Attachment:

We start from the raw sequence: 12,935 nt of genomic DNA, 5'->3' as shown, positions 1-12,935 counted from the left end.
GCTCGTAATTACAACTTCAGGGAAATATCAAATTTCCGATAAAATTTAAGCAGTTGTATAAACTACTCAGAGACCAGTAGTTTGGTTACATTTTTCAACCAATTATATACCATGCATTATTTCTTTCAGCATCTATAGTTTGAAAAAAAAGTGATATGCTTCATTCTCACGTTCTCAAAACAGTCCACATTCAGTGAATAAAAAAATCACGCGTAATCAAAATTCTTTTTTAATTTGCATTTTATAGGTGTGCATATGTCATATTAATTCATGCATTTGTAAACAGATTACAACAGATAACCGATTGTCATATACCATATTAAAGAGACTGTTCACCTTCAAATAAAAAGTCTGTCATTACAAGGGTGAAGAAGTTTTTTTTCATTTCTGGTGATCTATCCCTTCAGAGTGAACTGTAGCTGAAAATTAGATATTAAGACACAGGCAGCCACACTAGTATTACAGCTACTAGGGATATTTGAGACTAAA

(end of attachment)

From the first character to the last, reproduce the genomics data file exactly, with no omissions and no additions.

We start from the raw sequence: 12,935 nt of genomic DNA, 5'->3' as shown, positions 1-12,935 counted from the left end.
GCTCGTAATTACAACTTCAGGGAAATATCAAATTTCCGATAAAATTTAAGCAGTTGTATAAACTACTCAGAGACCAGTAGTTTGGTTACATTTTTCAACCAATTATATACCATGCATTATTTCTTTCAGCATCTATAGTTTGAAAAAAAAGTGATATGCTTCATTCTCACGTTCTCAAAACAGTCCACATTCAGTGAATAAAAAAATCACGCGTAATCAAAATTCTTTTTTAATTTGCATTTTATAGGTGTGCATATGTCATATTAATTCATGCATTTGTAAACAGATTACAACAGATAACCGATTGTCATATACCATATTAAAGAGACTGTTCACCTTCAAATAAAAAGTCTGTCATTACAAGGGTGAAGAAGTTTTTTTTCATTTCTGGTGATCTATCCCTTCAGAGTGAACTGTAGCTGAAAATTAGATATTAAGACACAGGCAGCCACACTAGTATTACAGCTACTAGGGATATTTGAGACTAAA